Look, I’m a New Zealander and a comics geek, so you better believe I’m excited to see homegrown talent Taika Waititi’s new Thor: Love And Thunder come out this week. And it looks set to expand the Marvel pantheon to the Greek gods, with Russell Crowe’s Zeus prominent in the trailers.
Where Zeus goes, will Hercules follow? Marvel Comics’ version of Hercules has always been simmering somewhere around the B-list, and while the demigod Hercules has been around for eons as mythology and heroic TV and movie character, the Marvel-fied version of him has yet to debut in the MCU.
I always kind of dug Marvel’s Hercules, who was a lot more relatable than Thor in the comics. He was a hard-drinking brawler who loved to share “the gift” (of combat!) with everyone he met.
It’s easy to forget now with Chris Hemsworth’s winningly loose performance as the God of Thunder, but Thor was a lot less bro-tastic in the comics at first. When he debuted, Thor spoke a lofty, faux-Shakespearean prose, and even had a secret identity of sorts, a human named Don Blake he was cursed to transform into regularly. Thor began to loosen up in the comics after decades, but for years he was kind of a dull stiff. I’ve grown to appreciate the epic scope of those early Stan Lee/Jack Kirby Thor adventures more, but when I first came to comics, Thor often seemed a boring straight man. It took the energy of creators like Walt Simonson, Dan Jurgens and Jason Aaron to give him some much-needed life.
To be honest, the MCU’s Thor owes a lot more of his character to Marvel’s Hercules. Thor’s stiffness was once a counterpoint to Hercules’ looseness, but if you squint now the characters are pretty similar.
Now, Hercules – he was a slightly dopey bro-god from the start, impulsive and always with a flagon of ale nearby, right from his first appearance wrestling with Thor. But there’s only so many roles for god/superhero characters even somewhere as big as the Marvel universe, so Hercules was mostly related to supporting turns in Thor as a frenemy pal, some memorable runs in The Avengers and even the awesomely odd mix of characters in the short-lived 1970s Champions superteam. He’s had a few brief solo series of his own, including an excellent relatively recent run by Greg Pak and Fred Van Lante.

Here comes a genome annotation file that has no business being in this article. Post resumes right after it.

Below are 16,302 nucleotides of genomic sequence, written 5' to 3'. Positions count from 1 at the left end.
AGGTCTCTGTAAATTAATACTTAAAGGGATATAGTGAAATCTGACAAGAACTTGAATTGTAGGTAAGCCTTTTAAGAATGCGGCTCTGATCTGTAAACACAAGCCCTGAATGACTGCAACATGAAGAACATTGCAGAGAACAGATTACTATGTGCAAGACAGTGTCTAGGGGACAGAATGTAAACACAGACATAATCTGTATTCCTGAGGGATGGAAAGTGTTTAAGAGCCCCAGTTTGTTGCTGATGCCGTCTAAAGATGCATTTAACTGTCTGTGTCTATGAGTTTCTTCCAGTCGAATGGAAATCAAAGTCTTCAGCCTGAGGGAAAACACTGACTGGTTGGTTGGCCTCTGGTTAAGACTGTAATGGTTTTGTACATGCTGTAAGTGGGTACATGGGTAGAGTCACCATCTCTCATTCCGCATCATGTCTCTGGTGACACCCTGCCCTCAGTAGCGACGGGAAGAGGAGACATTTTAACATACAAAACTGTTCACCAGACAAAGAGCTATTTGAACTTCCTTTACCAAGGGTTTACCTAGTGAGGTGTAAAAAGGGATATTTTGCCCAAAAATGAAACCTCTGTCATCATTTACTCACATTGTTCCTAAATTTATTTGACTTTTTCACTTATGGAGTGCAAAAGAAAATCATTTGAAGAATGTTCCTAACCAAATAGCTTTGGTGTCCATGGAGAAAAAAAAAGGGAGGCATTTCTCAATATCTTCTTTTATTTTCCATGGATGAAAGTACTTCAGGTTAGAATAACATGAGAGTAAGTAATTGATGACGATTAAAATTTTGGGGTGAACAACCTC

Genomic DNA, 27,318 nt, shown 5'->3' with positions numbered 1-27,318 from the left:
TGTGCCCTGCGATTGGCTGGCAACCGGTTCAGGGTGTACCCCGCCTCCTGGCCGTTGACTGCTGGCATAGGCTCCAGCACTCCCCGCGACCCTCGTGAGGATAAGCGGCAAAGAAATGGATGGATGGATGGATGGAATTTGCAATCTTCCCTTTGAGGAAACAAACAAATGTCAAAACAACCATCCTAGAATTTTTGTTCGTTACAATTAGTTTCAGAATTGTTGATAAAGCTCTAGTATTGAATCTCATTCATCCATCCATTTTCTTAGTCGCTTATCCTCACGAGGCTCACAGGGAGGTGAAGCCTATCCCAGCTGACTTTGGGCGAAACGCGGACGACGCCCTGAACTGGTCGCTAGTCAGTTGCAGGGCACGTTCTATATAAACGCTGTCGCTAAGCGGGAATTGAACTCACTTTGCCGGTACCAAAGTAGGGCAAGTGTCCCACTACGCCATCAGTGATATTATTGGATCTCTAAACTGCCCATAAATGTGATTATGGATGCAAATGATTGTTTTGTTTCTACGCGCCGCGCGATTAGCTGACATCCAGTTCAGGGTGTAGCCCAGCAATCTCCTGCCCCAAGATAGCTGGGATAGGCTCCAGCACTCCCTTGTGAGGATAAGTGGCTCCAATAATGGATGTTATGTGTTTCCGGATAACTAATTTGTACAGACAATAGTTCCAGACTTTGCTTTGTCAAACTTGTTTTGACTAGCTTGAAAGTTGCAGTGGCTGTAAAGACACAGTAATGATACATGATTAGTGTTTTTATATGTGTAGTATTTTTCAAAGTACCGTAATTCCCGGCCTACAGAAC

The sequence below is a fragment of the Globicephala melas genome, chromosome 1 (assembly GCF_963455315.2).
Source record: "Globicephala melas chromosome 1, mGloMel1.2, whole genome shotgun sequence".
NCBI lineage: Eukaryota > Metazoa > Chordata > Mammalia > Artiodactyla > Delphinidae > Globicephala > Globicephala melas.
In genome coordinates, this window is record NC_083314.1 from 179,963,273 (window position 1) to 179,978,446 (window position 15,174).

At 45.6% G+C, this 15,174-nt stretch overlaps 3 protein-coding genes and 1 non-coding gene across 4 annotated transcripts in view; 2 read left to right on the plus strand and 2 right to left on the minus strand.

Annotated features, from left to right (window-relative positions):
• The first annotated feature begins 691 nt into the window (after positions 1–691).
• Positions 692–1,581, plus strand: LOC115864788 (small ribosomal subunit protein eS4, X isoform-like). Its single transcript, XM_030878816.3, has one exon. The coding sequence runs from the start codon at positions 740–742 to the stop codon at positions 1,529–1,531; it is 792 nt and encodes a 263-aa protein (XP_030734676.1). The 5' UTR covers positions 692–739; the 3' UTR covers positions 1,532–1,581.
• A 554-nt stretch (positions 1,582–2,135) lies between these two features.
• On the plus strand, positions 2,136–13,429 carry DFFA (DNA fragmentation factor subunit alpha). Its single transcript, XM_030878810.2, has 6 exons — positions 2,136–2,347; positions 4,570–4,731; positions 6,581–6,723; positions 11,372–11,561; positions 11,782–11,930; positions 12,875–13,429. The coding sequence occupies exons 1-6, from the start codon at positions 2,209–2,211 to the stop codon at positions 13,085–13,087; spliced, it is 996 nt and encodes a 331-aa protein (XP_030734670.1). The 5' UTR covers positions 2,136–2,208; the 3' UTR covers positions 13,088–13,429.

But the first exposure I ever had to Marvel’s Hercules was Bob Layton’s superb 1982 miniseries, an offbeat comic odyssey that wasn’t quite like anything else Marvel was putting out at the time. Hercules: Prince of Power took place in the distant future, where a still-carousing Hercules is once again banished from Olympus by his angry father Zeus, and ends up heading to the stars and having galactic adventures. Liberated from the bonds of regular continuity, Hercules could have universe-changing escapades and there was a goofy freedom to it all. Palling around with robots and Skrulls, Herc showed that being a god was kind of fun.
Hercules: The Prince of Power was side-splittingly funny (name another comic that features Galactus getting drunk), but it also treated the demigod seriously. Perpetually immature, Hercules is still burdened by the weight of the years and his feats. In several sequel miniseries and graphic novels, Bob Layton proved one of Hercules’ finest chroniclers. At its heart the Hercules miniseries by Layton addressed the central question of godhood – what would it really be like to live forever? Would you learn anything or keep making the same mistakes over and over?
Marvel’s Hercules may or may not get a shot at wide cinematic universe fame at some point – hell, when She-Hulk, Rocket Raccoon and Ant-Man have all become household names, who knows? But I’d like to think he’s already had his impact, behind the scenes, by inspiring Thor to loosen the hell up.